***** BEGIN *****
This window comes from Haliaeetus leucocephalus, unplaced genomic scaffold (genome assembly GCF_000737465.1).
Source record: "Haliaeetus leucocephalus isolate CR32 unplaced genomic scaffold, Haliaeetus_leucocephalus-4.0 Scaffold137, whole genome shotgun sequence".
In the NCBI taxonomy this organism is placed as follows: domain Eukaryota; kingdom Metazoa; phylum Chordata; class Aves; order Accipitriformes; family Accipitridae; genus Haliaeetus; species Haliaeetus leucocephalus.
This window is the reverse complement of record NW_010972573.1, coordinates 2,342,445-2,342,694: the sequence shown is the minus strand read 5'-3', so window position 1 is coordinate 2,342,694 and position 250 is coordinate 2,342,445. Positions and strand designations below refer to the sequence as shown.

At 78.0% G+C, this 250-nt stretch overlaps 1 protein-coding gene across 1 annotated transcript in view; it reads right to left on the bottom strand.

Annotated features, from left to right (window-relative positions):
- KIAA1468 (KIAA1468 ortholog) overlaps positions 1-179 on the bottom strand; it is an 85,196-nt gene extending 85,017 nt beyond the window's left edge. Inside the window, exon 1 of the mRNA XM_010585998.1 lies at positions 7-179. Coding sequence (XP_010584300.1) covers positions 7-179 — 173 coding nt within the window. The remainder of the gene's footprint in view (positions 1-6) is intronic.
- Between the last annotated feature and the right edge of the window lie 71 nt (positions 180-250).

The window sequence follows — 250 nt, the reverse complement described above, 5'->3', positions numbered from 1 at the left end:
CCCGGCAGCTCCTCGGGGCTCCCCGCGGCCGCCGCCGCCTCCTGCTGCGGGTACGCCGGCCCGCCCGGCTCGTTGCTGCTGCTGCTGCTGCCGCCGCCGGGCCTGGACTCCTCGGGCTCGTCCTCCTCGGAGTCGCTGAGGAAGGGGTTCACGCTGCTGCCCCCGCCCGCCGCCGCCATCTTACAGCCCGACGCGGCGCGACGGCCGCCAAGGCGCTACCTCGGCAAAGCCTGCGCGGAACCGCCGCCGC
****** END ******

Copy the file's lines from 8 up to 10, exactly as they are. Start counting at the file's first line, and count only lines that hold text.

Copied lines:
- Between the last annotated feature and the right edge of the window lie 71 nt (positions 180-250).

The window sequence follows — 250 nt, the reverse complement described above, 5'->3', positions numbered from 1 at the left end:
CCCGGCAGCTCCTCGGGGCTCCCCGCGGCCGCCGCCGCCTCCTGCTGCGGGTACGCCGGCCCGCCCGGCTCGTTGCTGCTGCTGCTGCTGCCGCCGCCGGGCCTGGACTCCTCGGGCTCGTCCTCCTCGGAGTCGCTGAGGAAGGGGTTCACGCTGCTGCCCCCGCCCGCCGCCGCCATCTTACAGCCCGACGCGGCGCGACGGCCGCCAAGGCGCTACCTCGGCAAAGCCTGCGCGGAACCGCCGCCGC